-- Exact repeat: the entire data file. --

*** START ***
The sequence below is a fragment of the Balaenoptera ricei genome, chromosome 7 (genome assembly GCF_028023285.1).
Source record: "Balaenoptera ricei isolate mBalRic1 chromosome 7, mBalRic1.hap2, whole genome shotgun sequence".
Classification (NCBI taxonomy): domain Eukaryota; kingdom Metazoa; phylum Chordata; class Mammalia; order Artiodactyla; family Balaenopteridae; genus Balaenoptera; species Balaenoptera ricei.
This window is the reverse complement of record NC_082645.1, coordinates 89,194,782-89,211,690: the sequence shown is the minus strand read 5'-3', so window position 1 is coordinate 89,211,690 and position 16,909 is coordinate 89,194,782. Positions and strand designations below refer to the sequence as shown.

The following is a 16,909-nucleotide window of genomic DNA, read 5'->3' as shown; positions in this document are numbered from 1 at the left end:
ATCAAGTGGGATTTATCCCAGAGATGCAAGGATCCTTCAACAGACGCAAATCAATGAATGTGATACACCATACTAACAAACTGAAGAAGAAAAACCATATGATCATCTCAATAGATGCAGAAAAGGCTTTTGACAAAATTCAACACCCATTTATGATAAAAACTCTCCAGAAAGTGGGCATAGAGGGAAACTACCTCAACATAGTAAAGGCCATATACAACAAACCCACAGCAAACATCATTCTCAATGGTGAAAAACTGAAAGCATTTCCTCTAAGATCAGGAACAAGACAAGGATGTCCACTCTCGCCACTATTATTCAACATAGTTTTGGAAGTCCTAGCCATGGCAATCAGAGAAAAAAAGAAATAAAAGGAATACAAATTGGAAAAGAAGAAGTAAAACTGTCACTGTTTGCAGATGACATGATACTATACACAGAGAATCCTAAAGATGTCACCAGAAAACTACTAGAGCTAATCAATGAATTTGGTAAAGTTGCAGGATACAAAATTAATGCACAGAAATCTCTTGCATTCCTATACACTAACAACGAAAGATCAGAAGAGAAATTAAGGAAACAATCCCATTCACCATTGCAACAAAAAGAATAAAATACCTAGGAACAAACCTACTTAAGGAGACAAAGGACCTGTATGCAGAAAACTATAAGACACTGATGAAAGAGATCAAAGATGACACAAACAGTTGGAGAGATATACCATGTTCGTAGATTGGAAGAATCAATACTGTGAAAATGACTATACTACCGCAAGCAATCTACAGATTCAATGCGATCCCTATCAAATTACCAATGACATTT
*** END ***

The sequence below is a fragment of the Balaenoptera ricei genome, chromosome 7 (genome assembly GCF_028023285.1).
Source record: "Balaenoptera ricei isolate mBalRic1 chromosome 7, mBalRic1.hap2, whole genome shotgun sequence".
Classification (NCBI taxonomy): domain Eukaryota; kingdom Metazoa; phylum Chordata; class Mammalia; order Artiodactyla; family Balaenopteridae; genus Balaenoptera; species Balaenoptera ricei.
This window is the reverse complement of record NC_082645.1, coordinates 89,194,782-89,211,690: the sequence shown is the minus strand read 5'-3', so window position 1 is coordinate 89,211,690 and position 16,909 is coordinate 89,194,782. Positions and strand designations below refer to the sequence as shown.

The following is a 16,909-nucleotide window of genomic DNA, read 5'->3' as shown; positions in this document are numbered from 1 at the left end:
ATCAAGTGGGATTTATCCCAGAGATGCAAGGATCCTTCAACAGACGCAAATCAATGAATGTGATACACCATACTAACAAACTGAAGAAGAAAAACCATATGATCATCTCAATAGATGCAGAAAAGGCTTTTGACAAAATTCAACACCCATTTATGATAAAAACTCTCCAGAAAGTGGGCATAGAGGGAAACTACCTCAACATAGTAAAGGCCATATACAACAAACCCACAGCAAACATCATTCTCAATGGTGAAAAACTGAAAGCATTTCCTCTAAGATCAGGAACAAGACAAGGATGTCCACTCTCGCCACTATTATTCAACATAGTTTTGGAAGTCCTAGCCATGGCAATCAGAGAAAAAAAGAAATAAAAGGAATACAAATTGGAAAAGAAGAAGTAAAACTGTCACTGTTTGCAGATGACATGATACTATACACAGAGAATCCTAAAGATGTCACCAGAAAACTACTAGAGCTAATCAATGAATTTGGTAAAGTTGCAGGATACAAAATTAATGCACAGAAATCTCTTGCATTCCTATACACTAACAACGAAAGATCAGAAGAGAAATTAAGGAAACAATCCCATTCACCATTGCAACAAAAAGAATAAAATACCTAGGAACAAACCTACTTAAGGAGACAAAGGACCTGTATGCAGAAAACTATAAGACACTGATGAAAGAGATCAAAGATGACACAAACAGTTGGAGAGATATACCATGTTCGTAGATTGGAAGAATCAATACTGTGAAAATGACTATACTACCGCAAGCAATCTACAGATTCAATGCGATCCCTATCAAATTACCAATGACATTT